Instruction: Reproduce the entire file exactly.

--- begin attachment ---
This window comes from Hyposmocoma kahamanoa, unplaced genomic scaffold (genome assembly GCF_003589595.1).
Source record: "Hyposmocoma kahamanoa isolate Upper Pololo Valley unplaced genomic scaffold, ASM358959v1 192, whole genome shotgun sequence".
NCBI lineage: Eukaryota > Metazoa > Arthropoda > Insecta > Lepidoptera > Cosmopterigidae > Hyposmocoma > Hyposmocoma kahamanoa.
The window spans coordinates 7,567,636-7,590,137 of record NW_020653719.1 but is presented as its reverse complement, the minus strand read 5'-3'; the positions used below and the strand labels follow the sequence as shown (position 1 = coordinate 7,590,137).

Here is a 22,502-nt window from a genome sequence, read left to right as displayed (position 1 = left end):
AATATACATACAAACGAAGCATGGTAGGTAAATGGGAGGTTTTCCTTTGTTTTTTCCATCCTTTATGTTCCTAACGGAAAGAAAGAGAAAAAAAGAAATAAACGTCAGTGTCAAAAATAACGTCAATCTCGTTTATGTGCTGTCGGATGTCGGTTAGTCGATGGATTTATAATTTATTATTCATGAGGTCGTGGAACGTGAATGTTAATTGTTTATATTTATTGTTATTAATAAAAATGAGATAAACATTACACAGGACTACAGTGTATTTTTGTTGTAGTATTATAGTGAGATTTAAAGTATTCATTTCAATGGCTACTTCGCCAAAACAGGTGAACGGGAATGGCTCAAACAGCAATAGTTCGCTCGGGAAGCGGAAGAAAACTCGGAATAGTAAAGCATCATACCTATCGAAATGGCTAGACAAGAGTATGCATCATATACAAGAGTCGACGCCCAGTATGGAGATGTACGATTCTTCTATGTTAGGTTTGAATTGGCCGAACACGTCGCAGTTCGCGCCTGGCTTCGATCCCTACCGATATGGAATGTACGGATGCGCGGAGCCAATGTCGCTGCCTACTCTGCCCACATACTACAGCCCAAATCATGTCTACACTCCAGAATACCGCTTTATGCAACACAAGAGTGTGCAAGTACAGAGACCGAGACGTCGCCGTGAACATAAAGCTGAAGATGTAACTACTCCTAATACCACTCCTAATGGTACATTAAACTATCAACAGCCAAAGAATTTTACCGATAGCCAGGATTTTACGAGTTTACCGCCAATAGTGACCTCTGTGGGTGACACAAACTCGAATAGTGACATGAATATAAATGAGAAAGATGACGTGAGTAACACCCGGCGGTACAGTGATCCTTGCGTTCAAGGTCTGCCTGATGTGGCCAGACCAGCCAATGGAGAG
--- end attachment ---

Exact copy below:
This window comes from Hyposmocoma kahamanoa, unplaced genomic scaffold (genome assembly GCF_003589595.1).
Source record: "Hyposmocoma kahamanoa isolate Upper Pololo Valley unplaced genomic scaffold, ASM358959v1 192, whole genome shotgun sequence".
NCBI lineage: Eukaryota > Metazoa > Arthropoda > Insecta > Lepidoptera > Cosmopterigidae > Hyposmocoma > Hyposmocoma kahamanoa.
The window spans coordinates 7,567,636-7,590,137 of record NW_020653719.1 but is presented as its reverse complement, the minus strand read 5'-3'; the positions used below and the strand labels follow the sequence as shown (position 1 = coordinate 7,590,137).

Here is a 22,502-nt window from a genome sequence, read left to right as displayed (position 1 = left end):
AATATACATACAAACGAAGCATGGTAGGTAAATGGGAGGTTTTCCTTTGTTTTTTCCATCCTTTATGTTCCTAACGGAAAGAAAGAGAAAAAAAGAAATAAACGTCAGTGTCAAAAATAACGTCAATCTCGTTTATGTGCTGTCGGATGTCGGTTAGTCGATGGATTTATAATTTATTATTCATGAGGTCGTGGAACGTGAATGTTAATTGTTTATATTTATTGTTATTAATAAAAATGAGATAAACATTACACAGGACTACAGTGTATTTTTGTTGTAGTATTATAGTGAGATTTAAAGTATTCATTTCAATGGCTACTTCGCCAAAACAGGTGAACGGGAATGGCTCAAACAGCAATAGTTCGCTCGGGAAGCGGAAGAAAACTCGGAATAGTAAAGCATCATACCTATCGAAATGGCTAGACAAGAGTATGCATCATATACAAGAGTCGACGCCCAGTATGGAGATGTACGATTCTTCTATGTTAGGTTTGAATTGGCCGAACACGTCGCAGTTCGCGCCTGGCTTCGATCCCTACCGATATGGAATGTACGGATGCGCGGAGCCAATGTCGCTGCCTACTCTGCCCACATACTACAGCCCAAATCATGTCTACACTCCAGAATACCGCTTTATGCAACACAAGAGTGTGCAAGTACAGAGACCGAGACGTCGCCGTGAACATAAAGCTGAAGATGTAACTACTCCTAATACCACTCCTAATGGTACATTAAACTATCAACAGCCAAAGAATTTTACCGATAGCCAGGATTTTACGAGTTTACCGCCAATAGTGACCTCTGTGGGTGACACAAACTCGAATAGTGACATGAATATAAATGAGAAAGATGACGTGAGTAACACCCGGCGGTACAGTGATCCTTGCGTTCAAGGTCTGCCTGATGTGGCCAGACCAGCCAATGGAGAG